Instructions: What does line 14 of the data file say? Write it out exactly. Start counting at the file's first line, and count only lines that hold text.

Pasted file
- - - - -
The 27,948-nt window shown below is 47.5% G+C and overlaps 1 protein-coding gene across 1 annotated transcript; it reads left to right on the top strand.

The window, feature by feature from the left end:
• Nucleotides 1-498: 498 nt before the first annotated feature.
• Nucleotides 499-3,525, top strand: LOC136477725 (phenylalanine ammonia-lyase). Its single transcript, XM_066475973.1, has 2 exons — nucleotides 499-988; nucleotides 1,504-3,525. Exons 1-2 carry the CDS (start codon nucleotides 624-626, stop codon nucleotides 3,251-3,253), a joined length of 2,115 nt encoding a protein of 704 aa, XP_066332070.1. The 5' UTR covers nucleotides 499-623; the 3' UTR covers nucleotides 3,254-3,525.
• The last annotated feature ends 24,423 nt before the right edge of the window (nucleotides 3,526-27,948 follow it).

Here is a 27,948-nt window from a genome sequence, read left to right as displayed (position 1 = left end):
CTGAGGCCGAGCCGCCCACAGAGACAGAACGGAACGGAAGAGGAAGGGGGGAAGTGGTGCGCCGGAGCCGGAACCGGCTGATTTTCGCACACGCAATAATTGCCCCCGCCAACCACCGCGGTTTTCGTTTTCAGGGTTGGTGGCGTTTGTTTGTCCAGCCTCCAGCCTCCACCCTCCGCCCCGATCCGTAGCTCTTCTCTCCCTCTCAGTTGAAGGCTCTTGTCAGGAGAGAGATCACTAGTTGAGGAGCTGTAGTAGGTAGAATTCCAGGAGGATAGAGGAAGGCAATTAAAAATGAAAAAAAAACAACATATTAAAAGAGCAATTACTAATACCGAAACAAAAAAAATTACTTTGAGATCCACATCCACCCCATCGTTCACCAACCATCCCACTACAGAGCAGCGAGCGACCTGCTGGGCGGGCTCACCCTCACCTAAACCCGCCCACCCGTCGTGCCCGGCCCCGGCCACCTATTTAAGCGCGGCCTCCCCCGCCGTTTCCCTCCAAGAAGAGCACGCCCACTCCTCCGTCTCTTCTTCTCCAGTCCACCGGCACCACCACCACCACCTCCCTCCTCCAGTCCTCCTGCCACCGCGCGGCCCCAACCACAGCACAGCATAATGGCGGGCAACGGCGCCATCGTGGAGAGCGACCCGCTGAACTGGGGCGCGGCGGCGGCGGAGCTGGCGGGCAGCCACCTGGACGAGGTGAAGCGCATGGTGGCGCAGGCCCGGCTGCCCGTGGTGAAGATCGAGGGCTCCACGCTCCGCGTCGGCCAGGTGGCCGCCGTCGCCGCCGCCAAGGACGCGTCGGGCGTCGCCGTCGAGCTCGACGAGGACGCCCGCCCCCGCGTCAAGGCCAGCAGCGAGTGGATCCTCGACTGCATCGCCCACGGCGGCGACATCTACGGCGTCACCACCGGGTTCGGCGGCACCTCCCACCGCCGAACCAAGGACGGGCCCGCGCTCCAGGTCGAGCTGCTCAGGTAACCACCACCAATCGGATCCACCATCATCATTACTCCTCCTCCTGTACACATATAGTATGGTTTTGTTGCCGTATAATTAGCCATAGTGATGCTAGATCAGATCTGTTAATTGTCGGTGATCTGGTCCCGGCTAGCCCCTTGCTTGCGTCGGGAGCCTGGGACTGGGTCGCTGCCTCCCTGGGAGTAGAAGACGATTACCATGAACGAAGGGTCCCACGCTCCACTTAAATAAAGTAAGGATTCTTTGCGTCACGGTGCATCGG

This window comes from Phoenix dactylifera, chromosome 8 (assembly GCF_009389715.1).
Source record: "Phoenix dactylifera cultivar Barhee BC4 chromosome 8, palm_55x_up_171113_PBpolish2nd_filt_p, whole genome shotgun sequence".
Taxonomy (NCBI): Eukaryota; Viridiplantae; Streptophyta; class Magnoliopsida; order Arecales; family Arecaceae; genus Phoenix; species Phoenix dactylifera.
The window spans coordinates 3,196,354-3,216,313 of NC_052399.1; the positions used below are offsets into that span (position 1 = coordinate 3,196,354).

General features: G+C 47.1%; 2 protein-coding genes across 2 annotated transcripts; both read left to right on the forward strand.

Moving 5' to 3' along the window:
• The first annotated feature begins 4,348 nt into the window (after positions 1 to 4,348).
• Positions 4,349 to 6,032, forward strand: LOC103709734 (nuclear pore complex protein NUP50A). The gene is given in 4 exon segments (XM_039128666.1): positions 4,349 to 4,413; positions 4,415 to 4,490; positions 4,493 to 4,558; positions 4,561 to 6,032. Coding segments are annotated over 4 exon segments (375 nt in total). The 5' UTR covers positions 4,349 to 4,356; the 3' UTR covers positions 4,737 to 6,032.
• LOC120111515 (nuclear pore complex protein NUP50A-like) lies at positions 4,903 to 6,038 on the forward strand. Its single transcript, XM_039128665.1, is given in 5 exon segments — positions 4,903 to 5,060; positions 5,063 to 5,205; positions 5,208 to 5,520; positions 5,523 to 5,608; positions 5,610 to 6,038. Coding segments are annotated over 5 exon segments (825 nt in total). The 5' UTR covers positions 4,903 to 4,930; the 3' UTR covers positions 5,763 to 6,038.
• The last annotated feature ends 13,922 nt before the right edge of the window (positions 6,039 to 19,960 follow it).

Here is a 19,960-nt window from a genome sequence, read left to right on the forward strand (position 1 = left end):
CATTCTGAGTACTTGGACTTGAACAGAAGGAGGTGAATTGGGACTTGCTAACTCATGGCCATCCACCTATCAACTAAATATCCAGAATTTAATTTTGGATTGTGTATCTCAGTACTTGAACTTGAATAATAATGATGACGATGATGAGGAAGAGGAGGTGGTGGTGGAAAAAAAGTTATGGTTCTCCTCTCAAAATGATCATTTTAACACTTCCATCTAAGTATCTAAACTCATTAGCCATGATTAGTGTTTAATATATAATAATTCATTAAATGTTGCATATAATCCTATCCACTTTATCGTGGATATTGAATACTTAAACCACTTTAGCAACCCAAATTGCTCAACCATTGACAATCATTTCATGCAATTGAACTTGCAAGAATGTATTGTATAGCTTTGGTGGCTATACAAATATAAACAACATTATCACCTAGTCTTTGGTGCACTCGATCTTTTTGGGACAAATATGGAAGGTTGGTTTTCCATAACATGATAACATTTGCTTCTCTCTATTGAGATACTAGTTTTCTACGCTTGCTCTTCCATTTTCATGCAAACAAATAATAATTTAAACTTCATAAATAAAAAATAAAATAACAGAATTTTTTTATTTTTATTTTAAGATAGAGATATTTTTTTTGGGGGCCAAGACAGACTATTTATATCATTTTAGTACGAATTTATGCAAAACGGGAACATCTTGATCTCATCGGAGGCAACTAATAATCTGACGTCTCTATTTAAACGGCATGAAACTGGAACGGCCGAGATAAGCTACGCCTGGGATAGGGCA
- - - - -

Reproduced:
• The first annotated feature begins 4,348 nt into the window (after positions 1 to 4,348).